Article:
Royce concedes that, if given the choice, he would not choose to trade places with anyone else because "to be privileged is awesome. As he reads his poem, his voice grows louder and more impassioned. But most of all, it is embarrassing that we deny this.
Slam poetry black man white woman Stream & Download the audio of this poem for free: gum.datingnpop.gdn Performing for EMU at the gum.datingnpop.gdn is a simple yet powerful platform for you to find live spoken word venues near you.That we claim to live in an equal country, an equal world. His poem has captured the attention of many who applauded him for being "woke," or conscious of the ways in which racism, sexism and classism affect society.
In an interview with HLN, Royce and his mother, Sheri Mann Stewart, explained that he was staying focused on getting his message spread. Royce said that he knew about white and male privilege for most of his life, but never knew how prevalent it was in society until he attended a class called "Race, Class and Gender" that opened his eyes. But he refused praise, claiming, "I'm not the hero of this movement or anything.
There are definitely a lot of people who've done a lot more than me. I'm just trying to do my part. Royce named Alton Sterling's son, who recently called for protests to be nonviolent after the shooting of his father and subsequent ambush of law enforcement in Dallas, a source of inspiration.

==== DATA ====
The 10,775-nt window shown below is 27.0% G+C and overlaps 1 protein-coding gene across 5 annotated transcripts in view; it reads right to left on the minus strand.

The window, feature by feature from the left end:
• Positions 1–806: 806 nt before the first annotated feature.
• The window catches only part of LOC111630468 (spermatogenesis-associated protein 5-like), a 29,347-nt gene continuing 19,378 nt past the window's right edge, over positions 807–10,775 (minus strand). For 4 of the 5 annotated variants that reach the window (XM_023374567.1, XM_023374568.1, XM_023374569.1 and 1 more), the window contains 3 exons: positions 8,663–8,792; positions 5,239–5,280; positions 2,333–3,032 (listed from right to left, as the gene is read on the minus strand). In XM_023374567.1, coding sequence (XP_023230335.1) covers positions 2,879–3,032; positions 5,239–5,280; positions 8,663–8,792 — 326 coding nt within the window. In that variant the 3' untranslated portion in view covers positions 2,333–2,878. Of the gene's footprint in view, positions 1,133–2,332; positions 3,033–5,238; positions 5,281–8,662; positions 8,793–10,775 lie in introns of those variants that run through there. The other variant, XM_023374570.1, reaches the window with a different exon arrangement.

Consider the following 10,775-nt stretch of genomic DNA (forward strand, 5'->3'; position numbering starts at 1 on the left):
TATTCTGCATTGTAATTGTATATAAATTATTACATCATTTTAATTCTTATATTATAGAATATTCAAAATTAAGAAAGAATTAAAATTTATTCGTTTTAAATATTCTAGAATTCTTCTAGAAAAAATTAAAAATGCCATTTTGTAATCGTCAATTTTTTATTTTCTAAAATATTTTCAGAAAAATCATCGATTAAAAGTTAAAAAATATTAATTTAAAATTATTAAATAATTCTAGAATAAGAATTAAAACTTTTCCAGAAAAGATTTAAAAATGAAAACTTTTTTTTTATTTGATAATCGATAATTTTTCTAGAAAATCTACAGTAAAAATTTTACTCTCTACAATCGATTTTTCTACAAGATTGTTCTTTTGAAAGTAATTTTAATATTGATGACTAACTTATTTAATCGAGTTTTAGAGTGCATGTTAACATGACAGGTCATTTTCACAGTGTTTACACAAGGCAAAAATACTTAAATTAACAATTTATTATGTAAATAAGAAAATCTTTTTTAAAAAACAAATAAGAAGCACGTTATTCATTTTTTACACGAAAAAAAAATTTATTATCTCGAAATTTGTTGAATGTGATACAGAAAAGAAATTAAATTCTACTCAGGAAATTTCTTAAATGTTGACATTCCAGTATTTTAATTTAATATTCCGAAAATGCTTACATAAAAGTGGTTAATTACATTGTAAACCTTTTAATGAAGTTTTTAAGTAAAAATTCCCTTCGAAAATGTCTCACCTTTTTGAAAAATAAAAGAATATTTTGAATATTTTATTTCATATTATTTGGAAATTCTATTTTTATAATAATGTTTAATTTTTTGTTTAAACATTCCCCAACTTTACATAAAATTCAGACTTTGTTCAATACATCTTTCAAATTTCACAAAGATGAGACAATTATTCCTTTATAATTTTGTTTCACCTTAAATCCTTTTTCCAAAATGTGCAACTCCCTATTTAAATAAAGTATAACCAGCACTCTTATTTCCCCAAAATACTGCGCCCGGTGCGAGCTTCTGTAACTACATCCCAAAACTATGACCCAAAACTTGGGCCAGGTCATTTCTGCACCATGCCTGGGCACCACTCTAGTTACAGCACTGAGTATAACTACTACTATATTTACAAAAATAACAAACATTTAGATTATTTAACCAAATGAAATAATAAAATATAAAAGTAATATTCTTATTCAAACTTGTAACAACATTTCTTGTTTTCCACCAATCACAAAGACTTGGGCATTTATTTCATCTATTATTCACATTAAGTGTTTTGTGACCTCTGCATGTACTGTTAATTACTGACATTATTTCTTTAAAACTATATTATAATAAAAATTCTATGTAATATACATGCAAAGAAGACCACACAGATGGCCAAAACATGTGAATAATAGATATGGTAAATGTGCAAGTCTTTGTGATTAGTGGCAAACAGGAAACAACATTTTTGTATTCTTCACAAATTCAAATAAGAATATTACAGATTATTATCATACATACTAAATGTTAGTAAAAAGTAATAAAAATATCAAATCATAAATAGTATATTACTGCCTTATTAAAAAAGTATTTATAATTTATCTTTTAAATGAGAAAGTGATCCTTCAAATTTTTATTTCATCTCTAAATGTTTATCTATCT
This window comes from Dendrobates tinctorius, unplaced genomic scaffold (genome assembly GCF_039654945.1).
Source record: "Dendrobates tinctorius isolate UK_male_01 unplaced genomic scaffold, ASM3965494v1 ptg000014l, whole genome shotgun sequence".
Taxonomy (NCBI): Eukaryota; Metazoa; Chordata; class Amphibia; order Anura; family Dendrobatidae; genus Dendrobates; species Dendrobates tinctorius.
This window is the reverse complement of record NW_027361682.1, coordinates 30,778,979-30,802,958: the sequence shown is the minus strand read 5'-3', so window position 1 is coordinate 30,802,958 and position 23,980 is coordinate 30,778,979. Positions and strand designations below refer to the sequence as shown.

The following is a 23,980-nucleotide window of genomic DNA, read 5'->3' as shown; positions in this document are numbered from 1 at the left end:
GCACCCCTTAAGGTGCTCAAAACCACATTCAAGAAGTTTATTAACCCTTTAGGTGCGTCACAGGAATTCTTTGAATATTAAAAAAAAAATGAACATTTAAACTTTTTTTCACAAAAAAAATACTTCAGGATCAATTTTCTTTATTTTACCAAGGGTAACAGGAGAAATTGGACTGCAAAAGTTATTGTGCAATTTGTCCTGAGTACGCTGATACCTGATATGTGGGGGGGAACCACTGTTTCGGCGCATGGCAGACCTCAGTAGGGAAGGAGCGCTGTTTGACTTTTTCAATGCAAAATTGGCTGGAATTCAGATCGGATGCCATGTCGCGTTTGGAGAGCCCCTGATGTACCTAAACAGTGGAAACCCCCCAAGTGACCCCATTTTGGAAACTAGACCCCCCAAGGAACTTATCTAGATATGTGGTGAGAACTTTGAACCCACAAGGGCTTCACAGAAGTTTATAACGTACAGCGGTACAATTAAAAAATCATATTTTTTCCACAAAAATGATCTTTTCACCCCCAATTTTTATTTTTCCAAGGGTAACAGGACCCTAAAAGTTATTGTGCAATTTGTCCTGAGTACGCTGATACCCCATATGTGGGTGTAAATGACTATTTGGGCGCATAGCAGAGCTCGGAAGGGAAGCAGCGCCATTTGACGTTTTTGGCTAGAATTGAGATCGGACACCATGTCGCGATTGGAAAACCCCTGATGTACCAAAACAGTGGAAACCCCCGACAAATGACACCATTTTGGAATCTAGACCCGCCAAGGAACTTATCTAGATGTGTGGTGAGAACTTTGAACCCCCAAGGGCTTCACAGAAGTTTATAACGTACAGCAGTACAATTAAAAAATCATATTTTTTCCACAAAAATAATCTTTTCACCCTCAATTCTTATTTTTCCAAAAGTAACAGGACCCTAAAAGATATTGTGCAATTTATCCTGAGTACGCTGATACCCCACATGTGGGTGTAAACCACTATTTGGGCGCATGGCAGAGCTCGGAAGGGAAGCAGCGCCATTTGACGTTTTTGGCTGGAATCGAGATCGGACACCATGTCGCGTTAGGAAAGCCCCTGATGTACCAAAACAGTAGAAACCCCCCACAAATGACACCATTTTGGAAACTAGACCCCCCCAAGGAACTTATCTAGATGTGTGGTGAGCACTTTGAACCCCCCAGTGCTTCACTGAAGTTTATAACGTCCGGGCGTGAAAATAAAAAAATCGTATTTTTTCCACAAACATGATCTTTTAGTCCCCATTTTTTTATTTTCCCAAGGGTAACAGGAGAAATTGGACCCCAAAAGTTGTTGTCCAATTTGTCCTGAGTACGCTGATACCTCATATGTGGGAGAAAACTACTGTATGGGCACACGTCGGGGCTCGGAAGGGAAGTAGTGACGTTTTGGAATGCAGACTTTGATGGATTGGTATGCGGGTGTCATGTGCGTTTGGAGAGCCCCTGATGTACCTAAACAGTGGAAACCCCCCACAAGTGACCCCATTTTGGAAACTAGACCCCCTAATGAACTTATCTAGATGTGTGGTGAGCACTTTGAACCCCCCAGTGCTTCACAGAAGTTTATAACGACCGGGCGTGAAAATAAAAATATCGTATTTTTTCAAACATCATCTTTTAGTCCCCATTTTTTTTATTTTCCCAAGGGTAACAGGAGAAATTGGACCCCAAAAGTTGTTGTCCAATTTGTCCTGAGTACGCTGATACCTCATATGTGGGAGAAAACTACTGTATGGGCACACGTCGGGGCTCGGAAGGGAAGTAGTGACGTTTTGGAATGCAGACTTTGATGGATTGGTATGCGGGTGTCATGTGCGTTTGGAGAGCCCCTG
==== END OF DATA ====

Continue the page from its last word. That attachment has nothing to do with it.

#27yearslater is trending today. Here's why.Slam poetry black man white woman In a shaky voice, he says, "My name is Royce. My poem is titled, 'White Boy Privilege. Stars Screen Binge Culture Media. Tech Innovate Gadget Mission: Chat with us in Facebook Messenger. This soon after losing his father to police brutality that definitely shouldn't have happened, to tell protesters to act in a nonviolent way.
But Royce has also faced backlash, to which he said, "There are definitely people who do deny that white privilege and male privilege exist. In reality, I'm not ashamed at all. Nobody should be ashamed of their race because that's an uncontrollable thing. I was born this way and nobody should be ashamed of that.
He said he wanted "to reach the people who are ready to have an open dialogue about this. If they say, I disagree with you and here's why, I would be more than willing to discuss it with them.